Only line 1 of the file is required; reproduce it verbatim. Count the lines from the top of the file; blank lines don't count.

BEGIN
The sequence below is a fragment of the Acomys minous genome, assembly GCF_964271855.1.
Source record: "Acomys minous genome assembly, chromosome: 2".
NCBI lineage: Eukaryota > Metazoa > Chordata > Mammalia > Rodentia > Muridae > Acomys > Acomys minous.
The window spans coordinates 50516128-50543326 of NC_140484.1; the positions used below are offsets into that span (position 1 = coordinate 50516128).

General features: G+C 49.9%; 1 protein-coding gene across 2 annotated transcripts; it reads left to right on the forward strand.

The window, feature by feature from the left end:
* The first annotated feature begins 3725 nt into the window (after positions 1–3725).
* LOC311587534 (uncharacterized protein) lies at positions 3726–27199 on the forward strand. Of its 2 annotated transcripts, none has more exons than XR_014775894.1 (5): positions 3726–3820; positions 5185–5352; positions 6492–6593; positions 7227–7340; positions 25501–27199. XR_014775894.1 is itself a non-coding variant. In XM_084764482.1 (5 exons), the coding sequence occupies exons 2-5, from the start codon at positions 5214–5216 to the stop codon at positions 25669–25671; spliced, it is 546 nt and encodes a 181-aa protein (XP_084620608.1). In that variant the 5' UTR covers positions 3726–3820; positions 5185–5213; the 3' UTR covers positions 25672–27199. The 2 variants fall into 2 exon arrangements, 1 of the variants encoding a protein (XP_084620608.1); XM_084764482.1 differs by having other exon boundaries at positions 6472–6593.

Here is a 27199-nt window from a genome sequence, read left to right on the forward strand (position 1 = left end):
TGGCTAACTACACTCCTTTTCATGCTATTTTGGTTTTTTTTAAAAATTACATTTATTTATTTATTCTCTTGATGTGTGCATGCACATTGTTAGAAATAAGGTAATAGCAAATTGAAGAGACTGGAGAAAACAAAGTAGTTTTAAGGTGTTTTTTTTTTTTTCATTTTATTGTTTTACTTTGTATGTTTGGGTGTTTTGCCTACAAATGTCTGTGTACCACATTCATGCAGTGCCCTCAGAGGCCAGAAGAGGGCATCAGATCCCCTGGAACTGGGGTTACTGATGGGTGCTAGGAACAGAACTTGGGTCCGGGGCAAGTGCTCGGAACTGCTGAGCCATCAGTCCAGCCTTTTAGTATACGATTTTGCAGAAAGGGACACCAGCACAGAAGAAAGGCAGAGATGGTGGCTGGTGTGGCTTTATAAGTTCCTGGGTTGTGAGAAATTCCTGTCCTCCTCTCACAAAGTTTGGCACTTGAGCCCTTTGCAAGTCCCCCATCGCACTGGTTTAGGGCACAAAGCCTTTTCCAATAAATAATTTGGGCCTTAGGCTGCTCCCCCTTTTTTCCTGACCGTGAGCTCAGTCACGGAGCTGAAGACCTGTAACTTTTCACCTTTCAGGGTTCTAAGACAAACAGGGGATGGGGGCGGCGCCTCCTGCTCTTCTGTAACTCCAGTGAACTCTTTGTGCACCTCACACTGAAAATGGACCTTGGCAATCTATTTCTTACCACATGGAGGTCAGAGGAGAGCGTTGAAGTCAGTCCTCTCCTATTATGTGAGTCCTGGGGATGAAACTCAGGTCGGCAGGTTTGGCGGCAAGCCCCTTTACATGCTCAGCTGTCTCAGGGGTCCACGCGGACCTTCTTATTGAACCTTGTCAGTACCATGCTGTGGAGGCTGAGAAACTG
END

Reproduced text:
The sequence below is a fragment of the Acomys minous genome, assembly GCF_964271855.1.